Making the decision to put your dog down is probably one of the most difficult decisions any of us will have to make.
In order to know when it’s time, it is important to know the signs of suffering. It is also important to know when all treatment options have been exhausted.
When It’s Time—The Signs of Suffering
There are a few tell-tale signs that your dog is ready to transition.
Prolonged lack of appetite
Absence of joy or happiness
Inability to ambulate
Restlessness, pacing, constant state of anxiety
Unrelenting pain, reluctance to move, crying, moaning, panting, and aggression when touched
Hiding and avoiding human contact
If your dog has a terminal illness and the symptoms can no longer be controlled with medications, then it is time.
If your geriatric dog starts to show any of these symptoms, it is imperative that you have him or her seen by a veterinarian ASAP. There may be something you can do to manage their condition before they deteriorate further.
When It May Not Be The Right Time
The Aging Dog
Arthritis is one of the leading causes of humane euthanasia. The best we can do for our dogs is prevent arthritis by supporting their joints before they start to show symptoms.
This is accomplished by: A high quality diet. This could be a raw diet, a human grade dehydrated diet, a fresh whole foods diet or a balanced home cooked diet. Avoid highly processed diets such as dry kibble. Joint supplements such as high quality omega 3s (green-lipped mussels or krill oil), joint supplements (chondroitin, glucosamine, curcumin) and high quality probiotic. Annual or biannual check-ups that include blood work, urinalysis and sometimes radiographs Avoid over-vaccination. Pets in their geriatric years should not be vaccinated. End stage arthritis often requires a non-steroidal anti-inflammatory and daily pain medications.
Check out my blog article on arthritis for more details.
If your dog is suffering from arthritis, and you have not tried any or all of these treatments, then it may not be the right time for euthanasia…
Acute Injury or Illness
As an emergency veterinarian, I see daily cases of acute injury or illness. These scenarios have different considerations than that of the aging dog.
The majority of dogs that come to me with acute injury or illness can be fixed.
However, there are other things to consider. One is the quality of life afterward and the long term prognosis. The guardian must be willing to put in the effort necessary to care for an animal during the recovery phase and must be willing to manage any permanent disabilities.
Another consideration is expense. If expense is your limiting factor, then consider options for financial assistance. My non-profit Healing Haven Animal Foundation was started for the purpose of helping owners afford urgent, life-saving care for their pets. Finances should not dictate the life of an animal. Purchasing pet insurance is the best way to avoid making financial decisions for your dog.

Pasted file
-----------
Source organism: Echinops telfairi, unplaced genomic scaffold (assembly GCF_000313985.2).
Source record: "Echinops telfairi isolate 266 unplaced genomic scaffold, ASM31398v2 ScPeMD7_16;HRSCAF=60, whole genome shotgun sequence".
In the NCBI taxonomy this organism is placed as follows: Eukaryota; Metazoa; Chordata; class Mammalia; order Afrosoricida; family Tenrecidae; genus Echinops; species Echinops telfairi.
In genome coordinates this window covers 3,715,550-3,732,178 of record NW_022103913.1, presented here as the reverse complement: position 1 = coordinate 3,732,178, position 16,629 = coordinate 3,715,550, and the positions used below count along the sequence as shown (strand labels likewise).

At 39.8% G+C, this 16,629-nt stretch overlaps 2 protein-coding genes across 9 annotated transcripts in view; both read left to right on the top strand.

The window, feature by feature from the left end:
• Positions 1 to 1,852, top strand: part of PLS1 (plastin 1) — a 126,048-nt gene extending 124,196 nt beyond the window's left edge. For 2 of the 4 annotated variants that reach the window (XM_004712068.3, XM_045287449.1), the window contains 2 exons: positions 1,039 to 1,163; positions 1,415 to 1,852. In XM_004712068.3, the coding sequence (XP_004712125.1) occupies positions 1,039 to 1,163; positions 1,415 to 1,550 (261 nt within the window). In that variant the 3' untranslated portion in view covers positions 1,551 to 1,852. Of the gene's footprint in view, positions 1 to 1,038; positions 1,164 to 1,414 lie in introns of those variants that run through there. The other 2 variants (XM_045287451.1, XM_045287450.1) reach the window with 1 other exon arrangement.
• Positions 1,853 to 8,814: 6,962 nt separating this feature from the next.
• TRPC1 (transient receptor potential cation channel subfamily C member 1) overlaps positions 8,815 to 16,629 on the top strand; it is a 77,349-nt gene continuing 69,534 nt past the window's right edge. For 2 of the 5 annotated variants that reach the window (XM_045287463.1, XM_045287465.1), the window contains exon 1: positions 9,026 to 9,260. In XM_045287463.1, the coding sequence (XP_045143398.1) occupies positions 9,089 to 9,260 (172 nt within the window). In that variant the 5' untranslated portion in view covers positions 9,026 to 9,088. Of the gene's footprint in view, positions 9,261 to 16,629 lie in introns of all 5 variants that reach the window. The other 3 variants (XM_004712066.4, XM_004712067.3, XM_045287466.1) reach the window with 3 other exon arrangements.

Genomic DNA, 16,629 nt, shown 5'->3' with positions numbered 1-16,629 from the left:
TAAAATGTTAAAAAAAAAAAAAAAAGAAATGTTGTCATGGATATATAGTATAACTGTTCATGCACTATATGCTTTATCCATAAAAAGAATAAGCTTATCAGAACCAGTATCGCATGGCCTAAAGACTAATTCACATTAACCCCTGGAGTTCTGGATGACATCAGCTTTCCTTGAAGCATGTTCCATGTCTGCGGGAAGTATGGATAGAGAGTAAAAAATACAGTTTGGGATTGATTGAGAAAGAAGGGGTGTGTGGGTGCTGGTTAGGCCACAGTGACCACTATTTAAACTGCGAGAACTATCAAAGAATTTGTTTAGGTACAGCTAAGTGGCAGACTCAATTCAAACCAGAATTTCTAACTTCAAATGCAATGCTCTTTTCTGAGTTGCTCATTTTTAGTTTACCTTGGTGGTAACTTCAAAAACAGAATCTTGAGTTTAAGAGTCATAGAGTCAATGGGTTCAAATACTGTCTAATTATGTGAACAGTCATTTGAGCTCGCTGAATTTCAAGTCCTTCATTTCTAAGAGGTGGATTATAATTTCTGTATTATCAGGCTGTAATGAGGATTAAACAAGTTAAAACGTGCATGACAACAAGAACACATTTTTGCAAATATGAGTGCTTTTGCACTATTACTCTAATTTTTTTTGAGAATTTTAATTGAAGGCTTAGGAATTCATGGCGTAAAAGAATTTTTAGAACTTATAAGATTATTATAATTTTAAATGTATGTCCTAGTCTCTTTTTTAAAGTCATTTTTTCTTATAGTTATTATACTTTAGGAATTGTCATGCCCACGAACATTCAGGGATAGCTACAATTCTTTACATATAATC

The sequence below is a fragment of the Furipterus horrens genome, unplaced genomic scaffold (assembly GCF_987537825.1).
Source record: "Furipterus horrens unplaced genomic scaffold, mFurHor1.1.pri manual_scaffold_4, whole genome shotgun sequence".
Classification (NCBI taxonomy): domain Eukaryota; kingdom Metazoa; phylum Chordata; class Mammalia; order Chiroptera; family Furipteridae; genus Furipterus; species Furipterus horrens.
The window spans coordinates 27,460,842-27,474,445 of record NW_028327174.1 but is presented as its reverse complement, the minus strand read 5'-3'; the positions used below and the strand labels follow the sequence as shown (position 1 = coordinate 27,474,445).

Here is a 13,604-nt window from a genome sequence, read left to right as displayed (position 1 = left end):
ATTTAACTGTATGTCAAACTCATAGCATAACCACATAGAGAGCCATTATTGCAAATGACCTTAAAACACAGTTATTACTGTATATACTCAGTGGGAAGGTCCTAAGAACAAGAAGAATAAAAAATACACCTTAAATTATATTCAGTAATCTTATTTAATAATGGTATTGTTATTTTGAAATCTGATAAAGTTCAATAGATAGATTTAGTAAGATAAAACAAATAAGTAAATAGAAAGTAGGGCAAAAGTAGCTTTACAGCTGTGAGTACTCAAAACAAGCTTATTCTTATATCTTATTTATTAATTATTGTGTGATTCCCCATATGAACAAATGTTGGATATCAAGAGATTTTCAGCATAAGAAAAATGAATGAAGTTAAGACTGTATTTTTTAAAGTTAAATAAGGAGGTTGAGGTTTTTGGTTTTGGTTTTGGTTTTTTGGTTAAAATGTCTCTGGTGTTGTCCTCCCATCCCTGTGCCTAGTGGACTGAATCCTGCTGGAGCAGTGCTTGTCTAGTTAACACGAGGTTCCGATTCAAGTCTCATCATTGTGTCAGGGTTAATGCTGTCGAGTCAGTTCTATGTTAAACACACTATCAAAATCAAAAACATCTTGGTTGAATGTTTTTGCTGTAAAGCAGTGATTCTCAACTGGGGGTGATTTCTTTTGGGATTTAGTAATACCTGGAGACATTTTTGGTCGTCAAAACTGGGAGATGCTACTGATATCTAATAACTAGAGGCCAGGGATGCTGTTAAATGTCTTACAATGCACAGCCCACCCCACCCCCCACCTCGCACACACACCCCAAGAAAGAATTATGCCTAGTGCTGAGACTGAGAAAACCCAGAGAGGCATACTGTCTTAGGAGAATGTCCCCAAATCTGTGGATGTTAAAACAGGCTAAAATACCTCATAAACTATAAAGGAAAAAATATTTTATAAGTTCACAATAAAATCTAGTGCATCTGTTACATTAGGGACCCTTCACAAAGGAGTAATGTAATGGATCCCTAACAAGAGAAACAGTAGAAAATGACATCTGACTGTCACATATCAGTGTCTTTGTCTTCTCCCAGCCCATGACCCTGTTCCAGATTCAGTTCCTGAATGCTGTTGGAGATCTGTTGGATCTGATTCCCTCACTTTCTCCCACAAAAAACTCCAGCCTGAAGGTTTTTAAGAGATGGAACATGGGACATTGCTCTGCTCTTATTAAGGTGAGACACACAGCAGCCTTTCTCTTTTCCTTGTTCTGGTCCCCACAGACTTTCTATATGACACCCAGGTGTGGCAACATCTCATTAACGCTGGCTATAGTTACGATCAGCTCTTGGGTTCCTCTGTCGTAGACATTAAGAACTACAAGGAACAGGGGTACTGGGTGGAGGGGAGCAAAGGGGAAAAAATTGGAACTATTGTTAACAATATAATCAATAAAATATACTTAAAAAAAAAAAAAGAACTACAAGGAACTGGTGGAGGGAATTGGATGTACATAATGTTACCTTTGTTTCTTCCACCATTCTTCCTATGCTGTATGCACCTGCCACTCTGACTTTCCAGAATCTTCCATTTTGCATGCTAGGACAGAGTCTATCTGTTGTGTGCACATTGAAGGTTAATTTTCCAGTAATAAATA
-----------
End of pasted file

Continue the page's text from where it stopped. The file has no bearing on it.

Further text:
I do see dog guardians feel obligated to elect humane euthanasia if they feel their dog is suffering. However, in the cases of acute injury or illness, I urge owners not to rush to “end their suffering”. If they can be fixed, their pain can be controlled during the healing process.
I tell owners, “if you could ask your dog if he wants to fight for his life or just give up, what do you think he would say?” Younger dogs with acute conditions would often choose to fight, in my opinion. And I believe they deserve that chance.
Just because humane euthanasia is an option for dogs, doesn’t always mean it is the right one.
When the Time Is Right, How Can You Ensure the Most Peaceful Transition?
Home Euthanasia is by far the most peaceful way to help your best friend pass without fear or stress.
I started a home euthanasia business several years ago after providing the service for a friend’s aggressive dog. The experience of allowing this dog to stay home in his own bed surrounded by his loved ones was so beautiful. He did not become aggressive because he did not feel fear. This was a much different scenario than if he had been taken into a clinic.
After this experience, I felt the need to offer this service regularly. Now I have a busy home euthanasia business that provides many dogs with the peaceful transition they deserve.
You may be thinking, “what a morbid job.” Yes, I admit it is sad. I often have tears in my eyes on my way home. However, it is also rewarding to offer support to dog guardians going through this, and it is a privilege to witness the love in the room when a dog is peacefully let go.
When we bring a dog into our life, we know that at some point we will have to say goodbye. It’s the heartbreak of loving a dog.
All we can do is keep our dogs as healthy as possible, be equipped with the knowledge to know when it’s time, and then provide the most peaceful transition possible.
And when you do make the difficult decision to let your dog go, do it without regret. Your dog is grateful for the difficult decision you had to make to ease their suffering.
If you would like to discuss humane euthanasia, please feel free to reach out to me. I can help you decide if the time is right or if there is more we can do. In-Home Euthanasia
By Dr. Loudon|2022-06-01T18:33:22-04:00June 1st, 2022|Pet Health|Comments Off on The Hardest Decision You Will Make for Your Dog